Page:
Tuesday, 6 August 2013

And now the analysis from Fraluchi...

Pilgrim friend Fraluchi from Costa Rica has sent me this interesting anaylsis of the pilgrim statistics published in the last post. Enjoy:

"As usual I had a close look at what has happened so far on the "Caminos a Santiago" this year.

It is interesting to note that 70% of all arrivals (78'310) had chosen to walk the Camino Francés (vs. 69'640 in 2012)
This represents a 12.5% increase compared to the same period in 2012 and is growing faster than overall Camino arrivals (11.8%)

Of these Camino Francés arrivals, 26'204 (or 33% of the total) had started in Sarria, as compared to 21'012 (or 30%) in 2012. 
This indicates that the number of short distance walkers has proportionally increased by 25% compared to the numbers in 2012.
I haven't looked (yet) at the numbers who walked the Camino Portugués, but assume that these might show a similar trend.

The percentage of pilgrims who started from SJPP, Roncesvalles or Pamplona remained a steady 26% of all Camino Francés pilgrims and represent 18% of the total pilgrim arrivals in Santiago. Considering that these pilgrims have been "on the road" for an average of at least 33 days, they represent an extraordinary economic factor in the Camino. 
Compared to the 33% of pilgrims who started from Sarria (6 days), they should have contributed more than 5 times to Spain's Camino economy.

There is a constant decrease in pilgrims from Spain vs. foreigners: 46% this year, against 48% in 2012 and 52% in 2011. This is not particularly surprising under the country's economic difficulties.

Pilgrim arrivals in the various age groups are showing remarkable shifts. Those of less than 30 years old were 27% (32% in 2012), pilgrims between 30 and 60 years old were 55% (56% in 2012) and elder than 60 years old were 18% (12% in 2012) of the total pilgrim arrivals.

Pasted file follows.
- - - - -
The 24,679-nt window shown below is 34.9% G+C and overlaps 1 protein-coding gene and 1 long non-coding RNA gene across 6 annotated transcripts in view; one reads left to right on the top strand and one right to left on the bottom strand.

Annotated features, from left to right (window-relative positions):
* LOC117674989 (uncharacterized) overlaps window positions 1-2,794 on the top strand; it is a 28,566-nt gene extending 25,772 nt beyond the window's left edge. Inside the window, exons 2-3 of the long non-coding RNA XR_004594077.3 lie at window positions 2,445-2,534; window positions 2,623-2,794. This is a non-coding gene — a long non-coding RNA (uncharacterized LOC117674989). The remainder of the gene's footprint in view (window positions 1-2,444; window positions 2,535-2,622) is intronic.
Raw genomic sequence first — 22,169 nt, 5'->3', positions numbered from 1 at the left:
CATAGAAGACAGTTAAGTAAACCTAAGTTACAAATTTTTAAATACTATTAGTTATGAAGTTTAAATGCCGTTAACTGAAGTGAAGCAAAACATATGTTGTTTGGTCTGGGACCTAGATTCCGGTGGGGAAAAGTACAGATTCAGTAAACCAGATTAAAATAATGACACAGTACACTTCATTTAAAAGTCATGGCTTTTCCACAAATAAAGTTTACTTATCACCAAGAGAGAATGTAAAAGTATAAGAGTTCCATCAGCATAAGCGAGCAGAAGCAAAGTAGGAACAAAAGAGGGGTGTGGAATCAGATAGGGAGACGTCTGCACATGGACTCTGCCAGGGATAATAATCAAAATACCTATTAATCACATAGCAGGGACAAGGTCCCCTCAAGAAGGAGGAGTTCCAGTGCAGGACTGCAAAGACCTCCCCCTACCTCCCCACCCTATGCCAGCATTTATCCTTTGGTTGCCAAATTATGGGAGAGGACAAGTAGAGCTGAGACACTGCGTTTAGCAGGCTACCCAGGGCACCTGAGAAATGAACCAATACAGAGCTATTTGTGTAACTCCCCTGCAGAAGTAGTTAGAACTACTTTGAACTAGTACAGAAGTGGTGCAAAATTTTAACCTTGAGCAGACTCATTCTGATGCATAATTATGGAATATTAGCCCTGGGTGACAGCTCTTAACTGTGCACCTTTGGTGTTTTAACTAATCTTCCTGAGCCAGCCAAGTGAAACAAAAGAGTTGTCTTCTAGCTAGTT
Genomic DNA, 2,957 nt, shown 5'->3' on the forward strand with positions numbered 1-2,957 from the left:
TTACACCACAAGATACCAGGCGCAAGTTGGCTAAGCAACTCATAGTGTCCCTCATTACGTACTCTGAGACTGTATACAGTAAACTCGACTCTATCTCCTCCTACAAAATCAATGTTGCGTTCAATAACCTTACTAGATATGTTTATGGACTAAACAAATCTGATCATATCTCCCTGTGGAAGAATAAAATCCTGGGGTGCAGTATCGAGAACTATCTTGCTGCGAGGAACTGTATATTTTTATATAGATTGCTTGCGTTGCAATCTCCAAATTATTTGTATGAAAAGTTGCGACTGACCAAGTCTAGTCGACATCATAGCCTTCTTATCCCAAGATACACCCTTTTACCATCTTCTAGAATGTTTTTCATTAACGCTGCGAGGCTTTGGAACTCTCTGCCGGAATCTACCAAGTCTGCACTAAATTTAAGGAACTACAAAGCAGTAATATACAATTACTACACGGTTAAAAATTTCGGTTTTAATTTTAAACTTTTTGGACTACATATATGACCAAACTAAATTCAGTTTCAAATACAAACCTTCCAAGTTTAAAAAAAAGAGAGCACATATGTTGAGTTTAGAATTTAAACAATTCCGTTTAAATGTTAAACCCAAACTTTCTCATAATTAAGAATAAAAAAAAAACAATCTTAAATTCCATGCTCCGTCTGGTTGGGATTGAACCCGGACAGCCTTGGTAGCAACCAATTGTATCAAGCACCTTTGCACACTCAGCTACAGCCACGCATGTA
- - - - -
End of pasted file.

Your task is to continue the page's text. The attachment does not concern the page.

In absolute figures the >60 group has grown a solid 17% vs. 2012; i.e. 5 percentage points above the total arrivals between 2012 and 2013.
Thus the economic effects must have considerably increased. Elder people tend to have more money to pay for better facilities than young backpackers."


  1. There are probably other factors at work, but I would anticipate that one effect of the increase in Americans on the camino would be at least a small shift to shorter caminos (starting in Sarria specifically, but other closer starting points such as Leon) simply because the average american does not have the same amount of vacation time as the average European.

    I'm also surprised that the Camino Frances is continues to grow and grow. I would expect there to come a point when, reaching an overcrowding tipping point, other caminos start increasing in numbers.

  2. I arrived in Santiago on 18 July 2013, I heard a number being bounced around during the day at the pilgrim's office that 1500 pilgrims had arrived from the CF and only 50 from CP. All of us who met along the Camino Portuguese had a great time eating and drinking together every night and there were no fights for beds. It is a beautiful walk with limited places to stop for a coffee or inclement weather but for those of us who prefer to walk alone, it is fantastic!